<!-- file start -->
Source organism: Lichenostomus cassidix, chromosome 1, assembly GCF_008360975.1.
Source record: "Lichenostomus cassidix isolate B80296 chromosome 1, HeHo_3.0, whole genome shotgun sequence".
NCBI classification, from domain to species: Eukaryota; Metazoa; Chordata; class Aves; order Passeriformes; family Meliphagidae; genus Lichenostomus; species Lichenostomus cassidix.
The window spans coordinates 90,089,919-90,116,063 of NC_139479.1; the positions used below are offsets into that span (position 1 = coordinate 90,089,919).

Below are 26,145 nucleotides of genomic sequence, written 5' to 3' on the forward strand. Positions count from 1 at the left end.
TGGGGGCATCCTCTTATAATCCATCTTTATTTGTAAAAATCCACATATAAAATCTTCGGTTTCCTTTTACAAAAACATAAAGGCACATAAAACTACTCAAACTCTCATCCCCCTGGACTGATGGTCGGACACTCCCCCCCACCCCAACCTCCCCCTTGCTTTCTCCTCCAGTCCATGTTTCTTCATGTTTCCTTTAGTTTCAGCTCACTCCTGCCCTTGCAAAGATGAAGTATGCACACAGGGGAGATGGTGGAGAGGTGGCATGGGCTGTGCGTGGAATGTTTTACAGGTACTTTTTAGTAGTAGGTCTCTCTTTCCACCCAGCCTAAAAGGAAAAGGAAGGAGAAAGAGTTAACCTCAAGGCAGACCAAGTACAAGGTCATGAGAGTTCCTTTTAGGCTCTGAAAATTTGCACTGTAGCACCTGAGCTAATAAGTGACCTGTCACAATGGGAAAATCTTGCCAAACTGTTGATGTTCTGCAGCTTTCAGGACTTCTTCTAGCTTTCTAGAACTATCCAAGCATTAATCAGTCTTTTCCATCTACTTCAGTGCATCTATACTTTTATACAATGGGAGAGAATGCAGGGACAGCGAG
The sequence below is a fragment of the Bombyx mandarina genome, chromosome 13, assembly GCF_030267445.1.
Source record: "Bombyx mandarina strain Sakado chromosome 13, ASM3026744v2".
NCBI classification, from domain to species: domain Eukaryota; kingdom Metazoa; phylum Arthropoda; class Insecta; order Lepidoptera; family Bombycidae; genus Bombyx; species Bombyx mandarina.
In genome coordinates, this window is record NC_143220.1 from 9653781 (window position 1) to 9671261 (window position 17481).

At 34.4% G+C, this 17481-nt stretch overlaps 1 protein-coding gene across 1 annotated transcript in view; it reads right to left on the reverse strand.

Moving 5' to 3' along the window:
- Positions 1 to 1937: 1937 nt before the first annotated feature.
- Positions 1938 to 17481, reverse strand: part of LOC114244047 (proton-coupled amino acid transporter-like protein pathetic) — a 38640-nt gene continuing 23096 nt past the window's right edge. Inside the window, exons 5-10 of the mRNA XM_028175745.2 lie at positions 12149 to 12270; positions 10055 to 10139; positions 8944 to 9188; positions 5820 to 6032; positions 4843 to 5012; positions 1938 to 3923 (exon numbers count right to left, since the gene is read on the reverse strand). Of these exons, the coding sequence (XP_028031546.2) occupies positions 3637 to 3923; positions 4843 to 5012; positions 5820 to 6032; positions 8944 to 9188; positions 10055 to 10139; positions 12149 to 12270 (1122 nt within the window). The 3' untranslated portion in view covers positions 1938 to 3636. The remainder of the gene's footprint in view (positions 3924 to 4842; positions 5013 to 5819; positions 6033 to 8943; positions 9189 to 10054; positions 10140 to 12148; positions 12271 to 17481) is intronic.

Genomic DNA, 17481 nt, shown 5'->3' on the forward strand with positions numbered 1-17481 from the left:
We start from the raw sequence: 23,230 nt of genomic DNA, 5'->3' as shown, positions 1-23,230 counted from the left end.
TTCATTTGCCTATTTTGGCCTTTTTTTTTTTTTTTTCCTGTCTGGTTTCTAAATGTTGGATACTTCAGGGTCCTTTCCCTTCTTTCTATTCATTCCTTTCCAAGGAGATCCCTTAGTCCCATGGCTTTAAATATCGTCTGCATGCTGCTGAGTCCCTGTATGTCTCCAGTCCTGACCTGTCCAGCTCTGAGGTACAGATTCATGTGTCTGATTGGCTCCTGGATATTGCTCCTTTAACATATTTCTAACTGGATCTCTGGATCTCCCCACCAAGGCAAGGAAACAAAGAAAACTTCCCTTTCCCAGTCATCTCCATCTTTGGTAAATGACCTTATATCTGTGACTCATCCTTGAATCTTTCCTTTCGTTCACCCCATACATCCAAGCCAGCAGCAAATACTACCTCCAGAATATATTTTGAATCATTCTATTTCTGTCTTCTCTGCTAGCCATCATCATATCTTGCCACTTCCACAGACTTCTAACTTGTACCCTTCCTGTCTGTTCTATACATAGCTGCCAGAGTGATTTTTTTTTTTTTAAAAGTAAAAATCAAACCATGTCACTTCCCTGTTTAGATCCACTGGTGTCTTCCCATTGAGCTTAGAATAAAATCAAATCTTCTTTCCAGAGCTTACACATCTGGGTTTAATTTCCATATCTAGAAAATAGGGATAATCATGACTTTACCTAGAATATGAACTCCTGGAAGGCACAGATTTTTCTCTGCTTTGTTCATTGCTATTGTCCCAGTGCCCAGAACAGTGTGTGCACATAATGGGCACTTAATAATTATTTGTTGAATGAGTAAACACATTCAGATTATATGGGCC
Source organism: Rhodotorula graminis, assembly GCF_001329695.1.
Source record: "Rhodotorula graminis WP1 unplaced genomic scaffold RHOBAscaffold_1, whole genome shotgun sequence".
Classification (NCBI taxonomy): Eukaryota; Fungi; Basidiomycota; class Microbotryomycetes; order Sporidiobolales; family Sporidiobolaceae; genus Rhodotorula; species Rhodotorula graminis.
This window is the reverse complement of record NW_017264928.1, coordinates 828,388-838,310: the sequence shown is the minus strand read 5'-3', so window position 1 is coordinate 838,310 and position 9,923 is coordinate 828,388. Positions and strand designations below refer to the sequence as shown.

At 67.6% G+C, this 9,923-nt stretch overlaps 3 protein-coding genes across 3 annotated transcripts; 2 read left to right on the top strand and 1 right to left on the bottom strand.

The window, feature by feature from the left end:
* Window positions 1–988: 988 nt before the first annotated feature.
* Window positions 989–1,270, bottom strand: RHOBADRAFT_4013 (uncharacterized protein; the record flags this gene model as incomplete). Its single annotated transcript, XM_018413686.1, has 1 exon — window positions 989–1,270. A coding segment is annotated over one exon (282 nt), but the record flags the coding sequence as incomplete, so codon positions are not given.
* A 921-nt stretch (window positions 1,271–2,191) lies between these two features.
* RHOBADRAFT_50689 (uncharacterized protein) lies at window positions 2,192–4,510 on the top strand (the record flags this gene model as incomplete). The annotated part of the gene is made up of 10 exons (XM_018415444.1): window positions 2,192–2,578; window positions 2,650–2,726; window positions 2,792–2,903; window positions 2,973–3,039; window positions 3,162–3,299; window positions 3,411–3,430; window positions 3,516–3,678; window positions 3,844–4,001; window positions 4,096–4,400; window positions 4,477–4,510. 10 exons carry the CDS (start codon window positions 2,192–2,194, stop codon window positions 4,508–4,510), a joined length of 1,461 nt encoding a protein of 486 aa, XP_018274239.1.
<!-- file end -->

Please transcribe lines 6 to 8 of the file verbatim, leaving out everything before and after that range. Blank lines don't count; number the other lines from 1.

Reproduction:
TGGGGGCATCCTCTTATAATCCATCTTTATTTGTAAAAATCCACATATAAAATCTTCGGTTTCCTTTTACAAAAACATAAAGGCACATAAAACTACTCAAACTCTCATCCCCCTGGACTGATGGTCGGACACTCCCCCCCACCCCAACCTCCCCCTTGCTTTCTCCTCCAGTCCATGTTTCTTCATGTTTCCTTTAGTTTCAGCTCACTCCTGCCCTTGCAAAGATGAAGTATGCACACAGGGGAGATGGTGGAGAGGTGGCATGGGCTGTGCGTGGAATGTTTTACAGGTACTTTTTAGTAGTAGGTCTCTCTTTCCACCCAGCCTAAAAGGAAAAGGAAGGAGAAAGAGTTAACCTCAAGGCAGACCAAGTACAAGGTCATGAGAGTTCCTTTTAGGCTCTGAAAATTTGCACTGTAGCACCTGAGCTAATAAGTGACCTGTCACAATGGGAAAATCTTGCCAAACTGTTGATGTTCTGCAGCTTTCAGGACTTCTTCTAGCTTTCTAGAACTATCCAAGCATTAATCAGTCTTTTCCATCTACTTCAGTGCATCTATACTTTTATACAATGGGAGAGAATGCAGGGACAGCGAG
The sequence below is a fragment of the Bombyx mandarina genome, chromosome 13, assembly GCF_030267445.1.
Source record: "Bombyx mandarina strain Sakado chromosome 13, ASM3026744v2".